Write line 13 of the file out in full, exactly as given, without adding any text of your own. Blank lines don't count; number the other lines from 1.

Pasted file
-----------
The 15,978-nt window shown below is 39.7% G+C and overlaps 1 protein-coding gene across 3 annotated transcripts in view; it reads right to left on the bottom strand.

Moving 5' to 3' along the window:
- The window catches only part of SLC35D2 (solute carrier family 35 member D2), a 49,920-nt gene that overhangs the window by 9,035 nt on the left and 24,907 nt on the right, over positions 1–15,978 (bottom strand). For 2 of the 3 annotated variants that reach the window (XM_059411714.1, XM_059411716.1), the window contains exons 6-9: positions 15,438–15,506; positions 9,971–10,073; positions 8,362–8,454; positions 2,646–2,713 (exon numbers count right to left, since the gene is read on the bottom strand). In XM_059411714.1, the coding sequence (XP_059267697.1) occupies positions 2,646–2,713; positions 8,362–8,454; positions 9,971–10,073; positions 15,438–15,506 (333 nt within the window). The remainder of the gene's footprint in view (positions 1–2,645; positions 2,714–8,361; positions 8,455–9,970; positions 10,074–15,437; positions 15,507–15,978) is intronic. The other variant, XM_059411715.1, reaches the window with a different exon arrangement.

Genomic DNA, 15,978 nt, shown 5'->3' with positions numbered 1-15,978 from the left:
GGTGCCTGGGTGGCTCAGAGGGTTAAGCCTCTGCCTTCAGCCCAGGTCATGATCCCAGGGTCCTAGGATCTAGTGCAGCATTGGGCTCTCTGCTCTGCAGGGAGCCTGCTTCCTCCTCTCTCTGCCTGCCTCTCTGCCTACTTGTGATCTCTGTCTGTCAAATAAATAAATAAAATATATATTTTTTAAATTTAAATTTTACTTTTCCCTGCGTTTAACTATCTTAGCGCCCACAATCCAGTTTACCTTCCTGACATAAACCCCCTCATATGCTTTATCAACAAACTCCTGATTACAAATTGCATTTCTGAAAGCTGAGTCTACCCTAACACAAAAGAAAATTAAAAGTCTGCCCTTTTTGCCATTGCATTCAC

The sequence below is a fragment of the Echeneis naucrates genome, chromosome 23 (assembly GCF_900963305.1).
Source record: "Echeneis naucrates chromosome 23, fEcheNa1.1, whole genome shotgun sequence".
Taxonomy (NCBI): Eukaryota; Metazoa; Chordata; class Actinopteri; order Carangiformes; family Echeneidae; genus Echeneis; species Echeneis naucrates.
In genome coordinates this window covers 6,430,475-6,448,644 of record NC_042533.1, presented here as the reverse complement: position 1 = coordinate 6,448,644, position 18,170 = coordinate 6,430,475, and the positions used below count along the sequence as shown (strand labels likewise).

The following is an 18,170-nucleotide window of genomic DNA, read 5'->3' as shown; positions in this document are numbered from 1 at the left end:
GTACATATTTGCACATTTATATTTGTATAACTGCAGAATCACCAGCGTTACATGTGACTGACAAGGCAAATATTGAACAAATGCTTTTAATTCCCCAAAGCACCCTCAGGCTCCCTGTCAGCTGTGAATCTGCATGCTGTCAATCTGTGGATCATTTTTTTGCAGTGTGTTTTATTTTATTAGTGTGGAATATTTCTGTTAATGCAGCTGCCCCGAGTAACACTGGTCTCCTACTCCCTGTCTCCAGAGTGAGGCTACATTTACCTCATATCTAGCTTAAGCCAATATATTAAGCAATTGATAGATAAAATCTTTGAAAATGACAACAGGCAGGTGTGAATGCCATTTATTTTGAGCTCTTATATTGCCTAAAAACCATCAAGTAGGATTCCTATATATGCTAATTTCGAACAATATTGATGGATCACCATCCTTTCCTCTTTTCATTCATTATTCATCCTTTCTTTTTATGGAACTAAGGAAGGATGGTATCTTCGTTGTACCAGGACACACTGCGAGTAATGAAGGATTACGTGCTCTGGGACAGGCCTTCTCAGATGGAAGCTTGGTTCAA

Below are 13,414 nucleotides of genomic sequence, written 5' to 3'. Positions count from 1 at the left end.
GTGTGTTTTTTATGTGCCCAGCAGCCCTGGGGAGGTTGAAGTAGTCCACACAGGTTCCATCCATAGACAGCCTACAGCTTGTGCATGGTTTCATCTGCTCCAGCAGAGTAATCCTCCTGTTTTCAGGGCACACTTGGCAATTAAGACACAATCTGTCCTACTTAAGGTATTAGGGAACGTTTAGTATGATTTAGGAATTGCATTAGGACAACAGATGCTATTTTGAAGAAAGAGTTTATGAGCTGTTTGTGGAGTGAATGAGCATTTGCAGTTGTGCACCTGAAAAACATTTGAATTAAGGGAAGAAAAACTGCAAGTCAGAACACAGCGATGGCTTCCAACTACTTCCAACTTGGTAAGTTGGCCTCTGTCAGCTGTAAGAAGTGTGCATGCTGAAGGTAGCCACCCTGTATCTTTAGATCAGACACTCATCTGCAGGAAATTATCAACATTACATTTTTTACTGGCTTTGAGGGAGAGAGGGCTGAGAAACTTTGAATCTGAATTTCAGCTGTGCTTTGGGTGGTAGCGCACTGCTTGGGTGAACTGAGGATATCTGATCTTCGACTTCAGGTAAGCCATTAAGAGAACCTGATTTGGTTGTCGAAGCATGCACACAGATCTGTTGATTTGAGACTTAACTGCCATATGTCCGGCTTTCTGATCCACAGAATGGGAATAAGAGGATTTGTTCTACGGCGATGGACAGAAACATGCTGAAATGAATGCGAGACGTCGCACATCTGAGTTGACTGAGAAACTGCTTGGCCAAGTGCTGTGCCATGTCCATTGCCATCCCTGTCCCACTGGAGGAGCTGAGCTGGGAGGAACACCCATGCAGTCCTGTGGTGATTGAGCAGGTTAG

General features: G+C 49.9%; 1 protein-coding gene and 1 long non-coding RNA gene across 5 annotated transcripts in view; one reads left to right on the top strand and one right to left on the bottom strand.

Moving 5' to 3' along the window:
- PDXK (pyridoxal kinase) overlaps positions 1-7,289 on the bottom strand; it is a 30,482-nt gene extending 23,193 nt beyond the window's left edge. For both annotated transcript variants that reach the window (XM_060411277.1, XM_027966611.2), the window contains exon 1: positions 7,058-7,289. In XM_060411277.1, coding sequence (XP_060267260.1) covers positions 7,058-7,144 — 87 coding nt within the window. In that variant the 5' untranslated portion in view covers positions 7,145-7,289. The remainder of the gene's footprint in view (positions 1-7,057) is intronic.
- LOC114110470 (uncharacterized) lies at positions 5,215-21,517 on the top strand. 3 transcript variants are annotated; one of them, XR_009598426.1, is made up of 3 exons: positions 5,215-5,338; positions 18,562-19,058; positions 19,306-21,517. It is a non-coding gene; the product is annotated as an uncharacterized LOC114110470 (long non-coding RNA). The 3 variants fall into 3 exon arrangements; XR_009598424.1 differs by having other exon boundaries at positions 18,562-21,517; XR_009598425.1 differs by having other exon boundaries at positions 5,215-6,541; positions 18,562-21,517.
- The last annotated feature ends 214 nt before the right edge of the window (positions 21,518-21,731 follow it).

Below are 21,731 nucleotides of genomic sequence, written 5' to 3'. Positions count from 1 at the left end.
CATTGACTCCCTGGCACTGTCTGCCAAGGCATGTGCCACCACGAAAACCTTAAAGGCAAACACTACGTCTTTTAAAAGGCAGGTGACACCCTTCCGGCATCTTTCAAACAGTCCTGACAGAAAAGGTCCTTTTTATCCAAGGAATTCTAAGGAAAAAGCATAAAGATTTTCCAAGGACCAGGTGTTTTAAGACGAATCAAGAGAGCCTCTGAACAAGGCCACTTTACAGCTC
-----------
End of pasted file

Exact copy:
GTGTGTTTTTTATGTGCCCAGCAGCCCTGGGGAGGTTGAAGTAGTCCACACAGGTTCCATCCATAGACAGCCTACAGCTTGTGCATGGTTTCATCTGCTCCAGCAGAGTAATCCTCCTGTTTTCAGGGCACACTTGGCAATTAAGACACAATCTGTCCTACTTAAGGTATTAGGGAACGTTTAGTATGATTTAGGAATTGCATTAGGACAACAGATGCTATTTTGAAGAAAGAGTTTATGAGCTGTTTGTGGAGTGAATGAGCATTTGCAGTTGTGCACCTGAAAAACATTTGAATTAAGGGAAGAAAAACTGCAAGTCAGAACACAGCGATGGCTTCCAACTACTTCCAACTTGGTAAGTTGGCCTCTGTCAGCTGTAAGAAGTGTGCATGCTGAAGGTAGCCACCCTGTATCTTTAGATCAGACACTCATCTGCAGGAAATTATCAACATTACATTTTTTACTGGCTTTGAGGGAGAGAGGGCTGAGAAACTTTGAATCTGAATTTCAGCTGTGCTTTGGGTGGTAGCGCACTGCTTGGGTGAACTGAGGATATCTGATCTTCGACTTCAGGTAAGCCATTAAGAGAACCTGATTTGGTTGTCGAAGCATGCACACAGATCTGTTGATTTGAGACTTAACTGCCATATGTCCGGCTTTCTGATCCACAGAATGGGAATAAGAGGATTTGTTCTACGGCGATGGACAGAAACATGCTGAAATGAATGCGAGACGTCGCACATCTGAGTTGACTGAGAAACTGCTTGGCCAAGTGCTGTGCCATGTCCATTGCCATCCCTGTCCCACTGGAGGAGCTGAGCTGGGAGGAACACCCATGCAGTCCTGTGGTGATTGAGCAGGTTAG